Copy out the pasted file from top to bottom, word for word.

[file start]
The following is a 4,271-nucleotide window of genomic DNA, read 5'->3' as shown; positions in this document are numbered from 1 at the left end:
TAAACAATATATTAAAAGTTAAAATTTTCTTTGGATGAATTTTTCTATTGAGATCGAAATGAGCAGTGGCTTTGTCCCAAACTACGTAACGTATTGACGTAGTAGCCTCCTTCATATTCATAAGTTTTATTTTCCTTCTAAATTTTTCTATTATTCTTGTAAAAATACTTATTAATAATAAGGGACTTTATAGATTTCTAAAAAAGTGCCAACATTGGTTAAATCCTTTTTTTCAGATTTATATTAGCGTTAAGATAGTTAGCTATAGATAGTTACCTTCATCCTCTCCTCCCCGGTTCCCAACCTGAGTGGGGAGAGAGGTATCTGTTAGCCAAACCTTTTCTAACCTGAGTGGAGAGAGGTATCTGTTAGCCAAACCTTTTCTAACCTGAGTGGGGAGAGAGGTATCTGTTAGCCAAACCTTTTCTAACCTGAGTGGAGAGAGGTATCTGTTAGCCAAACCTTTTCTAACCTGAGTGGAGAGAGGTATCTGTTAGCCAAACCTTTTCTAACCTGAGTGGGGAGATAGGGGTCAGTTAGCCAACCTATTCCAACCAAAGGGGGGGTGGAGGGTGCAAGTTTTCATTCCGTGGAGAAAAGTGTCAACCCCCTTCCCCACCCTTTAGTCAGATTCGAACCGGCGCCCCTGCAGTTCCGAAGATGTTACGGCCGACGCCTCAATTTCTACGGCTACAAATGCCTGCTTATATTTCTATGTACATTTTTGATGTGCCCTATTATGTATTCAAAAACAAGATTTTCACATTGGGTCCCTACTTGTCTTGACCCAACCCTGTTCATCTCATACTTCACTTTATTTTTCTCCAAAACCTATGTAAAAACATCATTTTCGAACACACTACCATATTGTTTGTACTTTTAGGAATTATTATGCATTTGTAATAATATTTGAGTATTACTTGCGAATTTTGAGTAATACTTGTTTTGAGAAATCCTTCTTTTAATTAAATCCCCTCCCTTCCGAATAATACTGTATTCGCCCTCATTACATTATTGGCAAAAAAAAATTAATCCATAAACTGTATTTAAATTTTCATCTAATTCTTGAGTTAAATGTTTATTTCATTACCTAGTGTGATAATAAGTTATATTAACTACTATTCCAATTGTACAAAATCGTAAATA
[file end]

The following is a 4,271-nucleotide window of genomic DNA, read 5'->3' as shown; positions in this document are numbered from 1 at the left end:
TAAACAATATATTAAAAGTTAAAATTTTCTTTGGATGAATTTTTCTATTGAGATCGAAATGAGCAGTGGCTTTGTCCCAAACTACGTAACGTATTGACGTAGTAGCCTCCTTCATATTCATAAGTTTTATTTTCCTTCTAAATTTTTCTATTATTCTTGTAAAAATACTTATTAATAATAAGGGACTTTATAGATTTCTAAAAAAGTGCCAACATTGGTTAAATCCTTTTTTTCAGATTTATATTAGCGTTAAGATAGTTAGCTATAGATAGTTACCTTCATCCTCTCCTCCCCGGTTCCCAACCTGAGTGGGGAGAGAGGTATCTGTTAGCCAAACCTTTTCTAACCTGAGTGGAGAGAGGTATCTGTTAGCCAAACCTTTTCTAACCTGAGTGGGGAGAGAGGTATCTGTTAGCCAAACCTTTTCTAACCTGAGTGGAGAGAGGTATCTGTTAGCCAAACCTTTTCTAACCTGAGTGGAGAGAGGTATCTGTTAGCCAAACCTTTTCTAACCTGAGTGGGGAGATAGGGGTCAGTTAGCCAACCTATTCCAACCAAAGGGGGGGTGGAGGGTGCAAGTTTTCATTCCGTGGAGAAAAGTGTCAACCCCCTTCCCCACCCTTTAGTCAGATTCGAACCGGCGCCCCTGCAGTTCCGAAGATGTTACGGCCGACGCCTCAATTTCTACGGCTACAAATGCCTGCTTATATTTCTATGTACATTTTTGATGTGCCCTATTATGTATTCAAAAACAAGATTTTCACATTGGGTCCCTACTTGTCTTGACCCAACCCTGTTCATCTCATACTTCACTTTATTTTTCTCCAAAACCTATGTAAAAACATCATTTTCGAACACACTACCATATTGTTTGTACTTTTAGGAATTATTATGCATTTGTAATAATATTTGAGTATTACTTGCGAATTTTGAGTAATACTTGTTTTGAGAAATCCTTCTTTTAATTAAATCCCCTCCCTTCCGAATAATACTGTATTCGCCCTCATTACATTATTGGCAAAAAAAAATTAATCCATAAACTGTATTTAAATTTTCATCTAATTCTTGAGTTAAATGTTTATTTCATTACCTAGTGTGATAATAAGTTATATTAACTACTATTCCAATTGTACAAAATCGTAAATA